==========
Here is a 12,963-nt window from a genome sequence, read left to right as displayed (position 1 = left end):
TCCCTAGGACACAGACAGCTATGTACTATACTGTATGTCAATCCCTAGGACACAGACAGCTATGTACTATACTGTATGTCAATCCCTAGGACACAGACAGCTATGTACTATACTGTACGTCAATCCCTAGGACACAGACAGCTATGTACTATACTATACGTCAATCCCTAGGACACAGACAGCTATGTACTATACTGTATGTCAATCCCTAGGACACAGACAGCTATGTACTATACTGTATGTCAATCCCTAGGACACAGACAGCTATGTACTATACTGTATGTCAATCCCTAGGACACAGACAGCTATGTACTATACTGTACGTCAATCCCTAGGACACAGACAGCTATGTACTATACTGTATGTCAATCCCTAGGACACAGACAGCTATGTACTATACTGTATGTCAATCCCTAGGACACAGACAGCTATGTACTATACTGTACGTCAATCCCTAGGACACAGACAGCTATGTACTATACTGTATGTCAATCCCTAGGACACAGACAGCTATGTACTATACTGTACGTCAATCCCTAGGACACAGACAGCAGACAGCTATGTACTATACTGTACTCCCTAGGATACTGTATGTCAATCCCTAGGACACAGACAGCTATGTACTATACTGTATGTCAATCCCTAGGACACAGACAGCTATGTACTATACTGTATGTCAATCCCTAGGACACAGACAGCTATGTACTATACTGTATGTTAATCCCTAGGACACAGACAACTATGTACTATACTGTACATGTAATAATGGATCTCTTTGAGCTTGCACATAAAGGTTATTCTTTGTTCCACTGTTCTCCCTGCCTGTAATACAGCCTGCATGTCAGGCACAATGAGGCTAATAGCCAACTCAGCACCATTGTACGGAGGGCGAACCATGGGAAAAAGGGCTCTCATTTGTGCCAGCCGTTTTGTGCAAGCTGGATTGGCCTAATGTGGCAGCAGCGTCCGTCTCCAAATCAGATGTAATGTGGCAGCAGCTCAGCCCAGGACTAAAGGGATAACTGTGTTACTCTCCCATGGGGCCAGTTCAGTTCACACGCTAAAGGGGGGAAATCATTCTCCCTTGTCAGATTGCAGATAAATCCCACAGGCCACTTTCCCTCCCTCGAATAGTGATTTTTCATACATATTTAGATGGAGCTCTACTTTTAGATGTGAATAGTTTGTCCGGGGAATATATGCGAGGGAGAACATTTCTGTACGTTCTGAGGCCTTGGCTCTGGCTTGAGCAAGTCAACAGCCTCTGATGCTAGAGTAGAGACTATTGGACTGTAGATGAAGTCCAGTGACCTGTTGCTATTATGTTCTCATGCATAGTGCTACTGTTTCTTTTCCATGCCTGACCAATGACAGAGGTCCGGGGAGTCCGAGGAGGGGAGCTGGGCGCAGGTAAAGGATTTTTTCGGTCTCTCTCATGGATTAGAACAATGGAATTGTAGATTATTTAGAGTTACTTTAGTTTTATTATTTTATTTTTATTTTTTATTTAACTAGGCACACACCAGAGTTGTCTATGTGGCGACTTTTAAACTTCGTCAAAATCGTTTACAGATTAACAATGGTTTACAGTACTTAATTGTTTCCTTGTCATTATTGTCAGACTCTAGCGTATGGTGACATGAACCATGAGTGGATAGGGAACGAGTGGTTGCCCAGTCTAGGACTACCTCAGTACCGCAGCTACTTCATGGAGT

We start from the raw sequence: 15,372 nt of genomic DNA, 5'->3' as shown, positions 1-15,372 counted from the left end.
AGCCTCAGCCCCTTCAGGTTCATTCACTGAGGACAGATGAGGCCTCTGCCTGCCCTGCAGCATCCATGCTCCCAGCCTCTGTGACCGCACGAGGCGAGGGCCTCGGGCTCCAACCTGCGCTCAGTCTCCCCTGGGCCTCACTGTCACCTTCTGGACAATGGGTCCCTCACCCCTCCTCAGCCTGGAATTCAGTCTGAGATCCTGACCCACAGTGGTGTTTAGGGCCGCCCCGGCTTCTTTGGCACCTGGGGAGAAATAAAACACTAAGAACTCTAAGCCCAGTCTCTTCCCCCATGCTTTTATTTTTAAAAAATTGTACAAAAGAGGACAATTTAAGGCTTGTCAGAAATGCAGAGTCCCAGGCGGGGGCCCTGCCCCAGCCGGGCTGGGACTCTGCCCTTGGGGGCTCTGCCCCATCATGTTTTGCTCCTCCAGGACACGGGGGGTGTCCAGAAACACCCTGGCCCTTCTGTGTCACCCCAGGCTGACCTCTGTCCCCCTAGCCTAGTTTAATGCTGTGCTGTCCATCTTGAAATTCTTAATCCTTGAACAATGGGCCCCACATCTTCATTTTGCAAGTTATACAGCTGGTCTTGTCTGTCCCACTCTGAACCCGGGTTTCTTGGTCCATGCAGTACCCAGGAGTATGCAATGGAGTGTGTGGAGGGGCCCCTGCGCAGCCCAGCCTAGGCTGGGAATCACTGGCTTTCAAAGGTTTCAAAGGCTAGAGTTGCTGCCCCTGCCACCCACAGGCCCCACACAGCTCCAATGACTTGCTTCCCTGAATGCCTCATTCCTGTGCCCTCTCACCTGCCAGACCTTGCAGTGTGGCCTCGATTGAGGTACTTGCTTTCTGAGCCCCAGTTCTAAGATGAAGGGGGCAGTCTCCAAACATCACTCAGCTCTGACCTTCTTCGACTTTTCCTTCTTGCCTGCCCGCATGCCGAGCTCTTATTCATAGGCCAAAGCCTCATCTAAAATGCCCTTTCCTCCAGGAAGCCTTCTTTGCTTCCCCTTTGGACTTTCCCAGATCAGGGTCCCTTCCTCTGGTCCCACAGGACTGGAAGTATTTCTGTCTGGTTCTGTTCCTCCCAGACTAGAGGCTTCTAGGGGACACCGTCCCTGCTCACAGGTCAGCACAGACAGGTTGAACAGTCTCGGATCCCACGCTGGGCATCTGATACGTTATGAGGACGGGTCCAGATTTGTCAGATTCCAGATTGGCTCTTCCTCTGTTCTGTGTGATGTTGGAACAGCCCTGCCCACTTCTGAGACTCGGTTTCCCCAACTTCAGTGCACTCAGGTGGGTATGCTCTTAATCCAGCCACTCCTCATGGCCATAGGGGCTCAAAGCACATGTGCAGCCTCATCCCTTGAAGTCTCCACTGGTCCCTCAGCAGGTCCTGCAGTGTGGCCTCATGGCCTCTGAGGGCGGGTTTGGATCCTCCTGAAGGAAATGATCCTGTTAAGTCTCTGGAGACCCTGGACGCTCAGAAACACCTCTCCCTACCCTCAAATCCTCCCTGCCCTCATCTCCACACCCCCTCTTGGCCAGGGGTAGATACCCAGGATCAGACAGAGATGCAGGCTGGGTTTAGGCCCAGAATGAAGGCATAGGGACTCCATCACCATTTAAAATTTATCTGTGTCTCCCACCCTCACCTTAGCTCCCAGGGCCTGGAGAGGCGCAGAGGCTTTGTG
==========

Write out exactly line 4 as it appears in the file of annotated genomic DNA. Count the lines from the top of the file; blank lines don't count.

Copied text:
AGCCTCAGCCCCTTCAGGTTCATTCACTGAGGACAGATGAGGCCTCTGCCTGCCCTGCAGCATCCATGCTCCCAGCCTCTGTGACCGCACGAGGCGAGGGCCTCGGGCTCCAACCTGCGCTCAGTCTCCCCTGGGCCTCACTGTCACCTTCTGGACAATGGGTCCCTCACCCCTCCTCAGCCTGGAATTCAGTCTGAGATCCTGACCCACAGTGGTGTTTAGGGCCGCCCCGGCTTCTTTGGCACCTGGGGAGAAATAAAACACTAAGAACTCTAAGCCCAGTCTCTTCCCCCATGCTTTTATTTTTAAAAAATTGTACAAAAGAGGACAATTTAAGGCTTGTCAGAAATGCAGAGTCCCAGGCGGGGGCCCTGCCCCAGCCGGGCTGGGACTCTGCCCTTGGGGGCTCTGCCCCATCATGTTTTGCTCCTCCAGGACACGGGGGGTGTCCAGAAACACCCTGGCCCTTCTGTGTCACCCCAGGCTGACCTCTGTCCCCCTAGCCTAGTTTAATGCTGTGCTGTCCATCTTGAAATTCTTAATCCTTGAACAATGGGCCCCACATCTTCATTTTGCAAGTTATACAGCTGGTCTTGTCTGTCCCACTCTGAACCCGGGTTTCTTGGTCCATGCAGTACCCAGGAGTATGCAATGGAGTGTGTGGAGGGGCCCCTGCGCAGCCCAGCCTAGGCTGGGAATCACTGGCTTTCAAAGGTTTCAAAGGCTAGAGTTGCTGCCCCTGCCACCCACAGGCCCCACACAGCTCCAATGACTTGCTTCCCTGAATGCCTCATTCCTGTGCCCTCTCACCTGCCAGACCTTGCAGTGTGGCCTCGATTGAGGTACTTGCTTTCTGAGCCCCAGTTCTAAGATGAAGGGGGCAGTCTCCAAACATCACTCAGCTCTGACCTTCTTCGACTTTTCCTTCTTGCCTGCCCGCATGCCGAGCTCTTATTCATAGGCCAAAGCCTCATCTAAAATGCCCTTTCCTCCAGGAAGCCTTCTTTGCTTCCCCTTTGGACTTTCCCAGATCAGGGTCCCTTCCTCTGGTCCCACAGGACTGGAAGTATTTCTGTCTGGTTCTGTTCCTCCCAGACTAGAGGCTTCTAGGGGACACCGTCCCTGCTCACAGGTCAGCACAGACAGGTTGAACAGTCTCGGATCCCACGCTGGGCATCTGATACGTTATGAGGACGGGTCCAGATTTGTCAGATTCCAGATTGGCTCTTCCTCTGTTCTGTGTGATGTTGGAACAGCCCTGCCCACTTCTGAGACTCGGTTTCCCCAACTTCAGTGCACTCAGGTGGGTATGCTCTTAATCCAGCCACTCCTCATGGCCATAGGGGCTCAAAGCACATGTGCAGCCTCATCCCTTGAAGTCTCCACTGGTCCCTCAGCAGGTCCTGCAGTGTGGCCTCATGGCCTCTGAGGGCGGGTTTGGATCCTCCTGAAGGAAATGATCCTGTTAAGTCTCTGGAGACCCTGGACGCTCAGAAACACCTCTCCCTACCCTCAAATCCTCCCTGCCCTCATCTCCACACCCCCTCTTGGCCAGGGGTAGATACCCAGGATCAGACAGAGATGCAGGCTGGGTTTAGGCCCAGAATGAAGGCATAGGGACTCCATCACCATTTAAAATTTATCTGTGTCTCCCACCCTCACCTTAGCTCCCAGGGCCTGGAGAGGCGCAGAGGCTTTGTG